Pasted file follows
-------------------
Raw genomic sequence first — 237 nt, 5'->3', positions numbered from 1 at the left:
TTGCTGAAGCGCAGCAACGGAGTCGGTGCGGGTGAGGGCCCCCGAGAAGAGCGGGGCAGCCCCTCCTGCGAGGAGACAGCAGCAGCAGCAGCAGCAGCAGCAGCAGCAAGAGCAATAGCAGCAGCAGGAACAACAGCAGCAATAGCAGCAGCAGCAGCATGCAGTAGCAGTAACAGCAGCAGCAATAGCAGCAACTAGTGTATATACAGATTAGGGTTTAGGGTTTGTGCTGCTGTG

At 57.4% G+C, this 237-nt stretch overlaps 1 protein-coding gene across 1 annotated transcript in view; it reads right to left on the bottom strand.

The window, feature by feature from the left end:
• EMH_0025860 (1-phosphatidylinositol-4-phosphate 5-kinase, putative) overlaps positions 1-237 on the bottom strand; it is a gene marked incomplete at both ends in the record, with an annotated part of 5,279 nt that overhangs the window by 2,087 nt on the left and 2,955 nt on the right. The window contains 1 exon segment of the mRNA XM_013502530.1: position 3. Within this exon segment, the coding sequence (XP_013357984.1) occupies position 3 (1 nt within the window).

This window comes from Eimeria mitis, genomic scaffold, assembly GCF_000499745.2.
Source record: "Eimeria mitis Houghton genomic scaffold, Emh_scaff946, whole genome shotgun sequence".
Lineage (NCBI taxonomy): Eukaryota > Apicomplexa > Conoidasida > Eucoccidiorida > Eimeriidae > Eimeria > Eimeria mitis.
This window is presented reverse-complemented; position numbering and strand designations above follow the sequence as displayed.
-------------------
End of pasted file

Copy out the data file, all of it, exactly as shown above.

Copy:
Raw genomic sequence first — 237 nt, 5'->3', positions numbered from 1 at the left:
TTGCTGAAGCGCAGCAACGGAGTCGGTGCGGGTGAGGGCCCCCGAGAAGAGCGGGGCAGCCCCTCCTGCGAGGAGACAGCAGCAGCAGCAGCAGCAGCAGCAGCAGCAAGAGCAATAGCAGCAGCAGGAACAACAGCAGCAATAGCAGCAGCAGCAGCATGCAGTAGCAGTAACAGCAGCAGCAATAGCAGCAACTAGTGTATATACAGATTAGGGTTTAGGGTTTGTGCTGCTGTG

At 57.4% G+C, this 237-nt stretch overlaps 1 protein-coding gene across 1 annotated transcript in view; it reads right to left on the bottom strand.

The window, feature by feature from the left end:
• EMH_0025860 (1-phosphatidylinositol-4-phosphate 5-kinase, putative) overlaps positions 1-237 on the bottom strand; it is a gene marked incomplete at both ends in the record, with an annotated part of 5,279 nt that overhangs the window by 2,087 nt on the left and 2,955 nt on the right. The window contains 1 exon segment of the mRNA XM_013502530.1: position 3. Within this exon segment, the coding sequence (XP_013357984.1) occupies position 3 (1 nt within the window).

This window comes from Eimeria mitis, genomic scaffold, assembly GCF_000499745.2.
Source record: "Eimeria mitis Houghton genomic scaffold, Emh_scaff946, whole genome shotgun sequence".
Lineage (NCBI taxonomy): Eukaryota > Apicomplexa > Conoidasida > Eucoccidiorida > Eimeriidae > Eimeria > Eimeria mitis.
This window is presented reverse-complemented; position numbering and strand designations above follow the sequence as displayed.